The founding fathers’ implied promise of white supremacy…

The last of a list of 27 grievances, or indictments, against King George III, reads as follows: “He has excited domestic insurrections amongst us, and has endeavored to bring on the inhabitants of our frontiers, the merciless Indian savages whose known rule of warfare, is an undistinguished destruction of all ages, sexes, and conditions.”

These words call attention to hard truths about America’s founding that have often been brushed aside.

Even as colonists declared their independence from Britain, indigenous people were preparing to defend their own freedom.

Long experience had led Native Americans to believe that colonists intended not only to take their lands, but to kill them all.

In the summer of 1776, an unnamed Shawnee, part of a delegation of Mohawks, Shawnees, Ottawas, and Delawares, urged Cherokees to join a confederation to resist the colonists, warning that the “Virginians,” as he referred to all colonists, possessed “an intention to extirpate … the red people.”

Similarly, after the Revolutionary War broke out, the Mohawk leader, Joseph Brant, declared that it was the intention of another group of colonists—the “Bostonians”—to “exterminate” the Mohawks and other members of the Six Nations (Haudenosaunee) confederacy. The term genocide did not yet exist, but their words conveyed the same idea. Native people were terrified that unshackled colonists would kill them wholesale.

Although the reference to the “merciless Indian savages” appealed to the “inhabitants of our frontiers,” Jefferson and others who signed the Declaration had their own reasons for detesting British policies relating to Native Americans and their lands.

The Proclamation of 1763 and
The Quebec Act of 1774:

The Proclamation of 1763,  recognized indigenous ownership of lands west of the Appalachian mountains’ crest and prevented colonists from settling there.

The 1774 Quebec Act, one of the Intolerable Acts, was particularly odious. Not only did the Quebec Act grant legal protection to Catholicism, a religion Protestants despised, but it extended Quebec’s boundary south to the Ohio River and blocked settlement in the Ohio Valley.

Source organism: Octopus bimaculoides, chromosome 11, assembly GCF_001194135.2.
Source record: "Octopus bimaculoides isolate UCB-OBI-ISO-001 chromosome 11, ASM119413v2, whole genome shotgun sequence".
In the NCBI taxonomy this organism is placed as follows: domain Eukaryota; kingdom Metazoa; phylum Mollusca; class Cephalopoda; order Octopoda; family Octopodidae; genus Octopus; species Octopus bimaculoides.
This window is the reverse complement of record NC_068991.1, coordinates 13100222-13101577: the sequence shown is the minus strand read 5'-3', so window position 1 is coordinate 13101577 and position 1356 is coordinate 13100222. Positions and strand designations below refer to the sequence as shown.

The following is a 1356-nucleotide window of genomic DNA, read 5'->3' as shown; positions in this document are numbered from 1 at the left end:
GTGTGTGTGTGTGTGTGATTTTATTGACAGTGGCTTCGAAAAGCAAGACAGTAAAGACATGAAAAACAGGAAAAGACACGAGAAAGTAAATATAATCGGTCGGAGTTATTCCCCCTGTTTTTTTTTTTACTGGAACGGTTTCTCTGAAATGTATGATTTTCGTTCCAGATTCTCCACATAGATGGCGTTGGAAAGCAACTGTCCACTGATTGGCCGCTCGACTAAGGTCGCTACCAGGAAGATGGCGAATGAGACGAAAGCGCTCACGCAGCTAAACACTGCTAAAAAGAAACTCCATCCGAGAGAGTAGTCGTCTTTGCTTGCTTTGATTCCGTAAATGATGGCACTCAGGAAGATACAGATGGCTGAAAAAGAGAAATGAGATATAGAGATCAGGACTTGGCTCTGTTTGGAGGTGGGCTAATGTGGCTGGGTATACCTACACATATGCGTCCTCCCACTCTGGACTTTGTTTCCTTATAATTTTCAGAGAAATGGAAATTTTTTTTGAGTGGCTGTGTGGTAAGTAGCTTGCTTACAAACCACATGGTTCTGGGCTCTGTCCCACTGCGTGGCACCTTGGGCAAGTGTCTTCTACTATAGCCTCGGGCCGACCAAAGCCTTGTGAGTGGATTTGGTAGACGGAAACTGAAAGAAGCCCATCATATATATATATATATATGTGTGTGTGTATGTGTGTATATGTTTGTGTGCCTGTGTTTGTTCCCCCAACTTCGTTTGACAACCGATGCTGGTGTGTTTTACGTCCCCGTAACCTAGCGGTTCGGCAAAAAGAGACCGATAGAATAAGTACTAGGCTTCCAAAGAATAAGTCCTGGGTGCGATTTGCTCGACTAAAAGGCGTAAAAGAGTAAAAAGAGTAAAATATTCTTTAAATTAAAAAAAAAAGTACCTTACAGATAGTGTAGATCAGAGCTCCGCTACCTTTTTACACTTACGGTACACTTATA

The 27th grievance raises two issues. The first, the king’s incitement of “domestic insurrections,” refers to slave revolts and reveals a hard truth recently brought to the public’s attention by The New York Times Magazine’s 1619 Project: Some of those who sought independence aimed to protect the institution of slavery.

This was particularly true for Virginia slave owners, who were deeply disturbed by a proclamation issued in November 1775 by Virginia Governor Lord Dunmore, which promised enslaved people held by revolutionaries freedom in exchange for joining the British army. Virginians and other southerners feared that it would provoke widespread slave revolts.

A second hard truth exposed by the 27th grievance—and its racist depiction of Native Americans as “merciless Indian savages”—has generated much less public discussion. In indicting the king for unleashing Indians on the “inhabitants of our frontiers,” the Declaration was not referring to a specific event but rather to the escalation of violence, which was caused by colonists invading Native lands west of the Appalachian Mountains.

In response, a confederation of Senecas, Shawnees, Delawares, Ottawas, Cherokees, and other Native nations exercised a right of self-defense and attacked new colonial settlements.

Although the Native nations had British support, they were acting on their own and not at the instigation of the Crown.

Nonetheless, Thomas Jefferson, the Declaration’s primary drafter, hoped that by fanning the flames of settlers’ anti-Indian racism and implicating George III, he could ignite a general conflagration against the British in the West. In this way, the 27th grievance helped lay the foundation for an American nationalism that would demonize the continent’s indigenous people, especially when they resisted American aggressions.